Consistency is lacking – I totally agree. But that’s not incompatible with progress.

          3. That doesn’t make any sense.

            One of us trying to argue against the science. And given our respective monikers, the answer is kind of amusing.

          4. Fair post, LA. Fair points.

            And balanced. The thing about footy debates is that they can be a bit all-or-nothing. “Walcott is crap”, “Ozil is lazy” etc etc. We cant seem to find a middle ground where someone says, “you know what… he was out of this world good against West Ham, but really poor against Swansea”. Or “both his defence and passing were pinpoint against Spurs, but his pressing was really poor against United”. And so, on social media, we have “haters” or a “fan boys”.

            When someone wont even admit that Ozil was bad against Crystal Palace — as you have — well, what can I say. Hard, statistical evidence isn’t going to be persuasive.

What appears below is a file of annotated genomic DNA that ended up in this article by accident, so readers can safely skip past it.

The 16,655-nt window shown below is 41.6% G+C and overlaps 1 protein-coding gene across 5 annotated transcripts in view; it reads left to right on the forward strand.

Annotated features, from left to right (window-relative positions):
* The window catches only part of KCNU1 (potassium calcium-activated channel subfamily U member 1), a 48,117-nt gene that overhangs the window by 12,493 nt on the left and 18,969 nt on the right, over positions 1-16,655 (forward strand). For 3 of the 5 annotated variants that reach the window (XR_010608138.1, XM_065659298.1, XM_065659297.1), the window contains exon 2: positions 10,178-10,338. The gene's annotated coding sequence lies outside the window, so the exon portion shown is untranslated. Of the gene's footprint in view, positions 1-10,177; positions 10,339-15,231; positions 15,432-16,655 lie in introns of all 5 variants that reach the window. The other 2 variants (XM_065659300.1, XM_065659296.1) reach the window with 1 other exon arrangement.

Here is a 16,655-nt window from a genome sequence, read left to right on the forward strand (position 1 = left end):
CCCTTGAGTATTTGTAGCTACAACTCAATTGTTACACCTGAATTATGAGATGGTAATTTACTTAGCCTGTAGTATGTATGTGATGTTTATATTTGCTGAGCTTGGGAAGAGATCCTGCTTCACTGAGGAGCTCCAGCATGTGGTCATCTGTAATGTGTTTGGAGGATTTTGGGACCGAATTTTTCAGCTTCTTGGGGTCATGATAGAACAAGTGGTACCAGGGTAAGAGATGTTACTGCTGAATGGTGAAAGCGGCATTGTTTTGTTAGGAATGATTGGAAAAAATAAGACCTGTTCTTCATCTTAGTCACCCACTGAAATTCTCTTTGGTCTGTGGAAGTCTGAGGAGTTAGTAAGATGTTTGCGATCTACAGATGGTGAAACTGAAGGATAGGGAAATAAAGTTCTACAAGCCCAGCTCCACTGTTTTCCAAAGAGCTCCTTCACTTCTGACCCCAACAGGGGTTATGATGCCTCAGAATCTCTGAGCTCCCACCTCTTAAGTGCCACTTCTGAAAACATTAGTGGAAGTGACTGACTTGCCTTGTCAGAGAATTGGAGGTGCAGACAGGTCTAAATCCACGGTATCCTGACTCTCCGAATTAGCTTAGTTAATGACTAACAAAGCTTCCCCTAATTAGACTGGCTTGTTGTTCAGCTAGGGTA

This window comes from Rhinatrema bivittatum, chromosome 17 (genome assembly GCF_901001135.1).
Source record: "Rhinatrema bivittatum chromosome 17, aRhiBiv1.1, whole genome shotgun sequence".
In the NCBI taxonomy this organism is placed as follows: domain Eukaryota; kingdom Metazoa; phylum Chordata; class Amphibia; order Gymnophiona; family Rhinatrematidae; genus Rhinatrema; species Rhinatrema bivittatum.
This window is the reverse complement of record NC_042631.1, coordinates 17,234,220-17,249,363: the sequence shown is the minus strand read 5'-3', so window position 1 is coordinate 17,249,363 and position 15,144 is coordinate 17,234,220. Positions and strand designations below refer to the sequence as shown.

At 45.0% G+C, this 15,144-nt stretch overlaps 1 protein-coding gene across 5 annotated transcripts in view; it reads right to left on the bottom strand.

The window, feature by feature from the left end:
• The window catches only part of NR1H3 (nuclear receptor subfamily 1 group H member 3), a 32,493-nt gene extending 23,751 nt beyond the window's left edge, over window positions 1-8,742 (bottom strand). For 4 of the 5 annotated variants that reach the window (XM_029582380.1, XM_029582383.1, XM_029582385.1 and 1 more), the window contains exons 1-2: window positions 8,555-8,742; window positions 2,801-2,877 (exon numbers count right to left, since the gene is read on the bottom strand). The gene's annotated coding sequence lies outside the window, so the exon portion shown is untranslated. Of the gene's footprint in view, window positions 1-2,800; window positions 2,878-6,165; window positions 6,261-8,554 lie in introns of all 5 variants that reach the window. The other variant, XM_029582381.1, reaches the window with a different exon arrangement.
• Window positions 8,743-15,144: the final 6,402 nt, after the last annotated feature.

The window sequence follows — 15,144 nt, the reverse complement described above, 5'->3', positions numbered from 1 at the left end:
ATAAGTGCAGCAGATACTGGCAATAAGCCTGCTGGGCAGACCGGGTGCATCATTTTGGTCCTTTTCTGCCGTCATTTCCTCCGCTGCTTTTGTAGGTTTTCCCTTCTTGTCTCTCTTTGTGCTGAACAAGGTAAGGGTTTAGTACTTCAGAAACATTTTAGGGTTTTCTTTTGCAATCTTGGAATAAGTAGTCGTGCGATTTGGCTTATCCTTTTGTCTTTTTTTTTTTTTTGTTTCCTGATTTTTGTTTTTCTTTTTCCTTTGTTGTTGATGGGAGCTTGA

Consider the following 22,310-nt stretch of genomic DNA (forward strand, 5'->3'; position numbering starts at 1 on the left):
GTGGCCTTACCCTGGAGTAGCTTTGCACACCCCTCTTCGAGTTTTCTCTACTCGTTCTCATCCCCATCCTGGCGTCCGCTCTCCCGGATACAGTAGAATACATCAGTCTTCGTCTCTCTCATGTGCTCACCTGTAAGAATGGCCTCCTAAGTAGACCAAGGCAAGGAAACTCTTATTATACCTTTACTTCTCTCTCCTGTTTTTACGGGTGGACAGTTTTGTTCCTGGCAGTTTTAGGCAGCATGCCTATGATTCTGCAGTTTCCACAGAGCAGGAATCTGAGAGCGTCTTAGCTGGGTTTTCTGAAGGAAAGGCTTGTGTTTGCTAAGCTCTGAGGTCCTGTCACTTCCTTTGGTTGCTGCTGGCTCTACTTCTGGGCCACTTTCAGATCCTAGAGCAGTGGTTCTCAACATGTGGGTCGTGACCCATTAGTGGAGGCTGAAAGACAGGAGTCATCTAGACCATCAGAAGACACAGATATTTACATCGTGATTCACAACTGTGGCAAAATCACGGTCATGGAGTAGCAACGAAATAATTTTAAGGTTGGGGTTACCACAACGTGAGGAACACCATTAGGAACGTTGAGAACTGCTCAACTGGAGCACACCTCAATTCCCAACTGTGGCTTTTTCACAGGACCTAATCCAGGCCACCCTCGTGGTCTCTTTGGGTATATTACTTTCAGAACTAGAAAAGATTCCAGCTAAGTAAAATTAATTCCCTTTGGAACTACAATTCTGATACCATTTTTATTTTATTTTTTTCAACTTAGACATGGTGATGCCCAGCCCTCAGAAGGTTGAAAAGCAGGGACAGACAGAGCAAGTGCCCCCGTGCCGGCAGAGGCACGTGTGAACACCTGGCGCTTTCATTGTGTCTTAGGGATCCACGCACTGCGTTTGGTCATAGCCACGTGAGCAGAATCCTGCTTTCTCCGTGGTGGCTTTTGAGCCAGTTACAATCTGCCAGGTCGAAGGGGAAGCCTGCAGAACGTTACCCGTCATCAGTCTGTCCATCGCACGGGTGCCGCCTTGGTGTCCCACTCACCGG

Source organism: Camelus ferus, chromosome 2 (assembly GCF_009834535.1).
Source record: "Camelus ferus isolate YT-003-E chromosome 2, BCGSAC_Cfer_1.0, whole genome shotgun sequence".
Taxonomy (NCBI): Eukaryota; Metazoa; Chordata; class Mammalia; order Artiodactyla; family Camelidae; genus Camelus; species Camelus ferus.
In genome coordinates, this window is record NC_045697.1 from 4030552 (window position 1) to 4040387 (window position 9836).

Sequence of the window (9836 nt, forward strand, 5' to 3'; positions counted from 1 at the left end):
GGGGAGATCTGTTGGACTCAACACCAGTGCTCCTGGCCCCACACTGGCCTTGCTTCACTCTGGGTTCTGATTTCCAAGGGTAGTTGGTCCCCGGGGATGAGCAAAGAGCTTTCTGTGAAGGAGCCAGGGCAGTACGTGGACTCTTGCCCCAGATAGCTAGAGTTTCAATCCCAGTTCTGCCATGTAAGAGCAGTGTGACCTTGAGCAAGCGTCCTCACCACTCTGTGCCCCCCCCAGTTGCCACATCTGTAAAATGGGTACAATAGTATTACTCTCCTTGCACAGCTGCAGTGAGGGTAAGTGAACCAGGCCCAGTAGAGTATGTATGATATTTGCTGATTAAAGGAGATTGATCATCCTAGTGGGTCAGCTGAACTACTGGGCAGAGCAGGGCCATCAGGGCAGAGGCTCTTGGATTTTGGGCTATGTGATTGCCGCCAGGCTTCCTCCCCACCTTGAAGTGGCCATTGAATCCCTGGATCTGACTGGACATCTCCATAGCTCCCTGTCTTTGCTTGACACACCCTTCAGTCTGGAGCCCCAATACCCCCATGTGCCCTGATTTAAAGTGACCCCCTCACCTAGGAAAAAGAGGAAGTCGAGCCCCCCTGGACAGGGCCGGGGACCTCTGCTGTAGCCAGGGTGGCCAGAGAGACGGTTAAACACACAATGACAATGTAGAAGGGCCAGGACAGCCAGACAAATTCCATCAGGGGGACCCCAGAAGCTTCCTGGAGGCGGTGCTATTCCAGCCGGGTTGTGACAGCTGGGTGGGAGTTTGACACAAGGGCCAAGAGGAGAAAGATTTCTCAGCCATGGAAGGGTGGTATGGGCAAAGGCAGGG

I have both sung Ozil’s praises and slated him, when I thought he’s deserved one or the other. I have been very critical of Xhaka in the past, but unfailingly acknowledged his recent excellence. Ive done the same with Iwobi, Ramsey, Bellerin, Mustafi and Lacazette. We have to be analytically flexible enough to say, “you know what?… this guy proved me wrong”. Or “Im not so sure about him anymore”, something Im increasing feeling with Mhki.

            Bellerin for one has proven me wrong. I’ve gone from thinking he needs to be benched, to thinking that he’s among our Top 4 most important players (the others are Torreira, Ozil and Lacazette in my estimation. Remove any one of those long-term, and we lose a lot of what makes us play.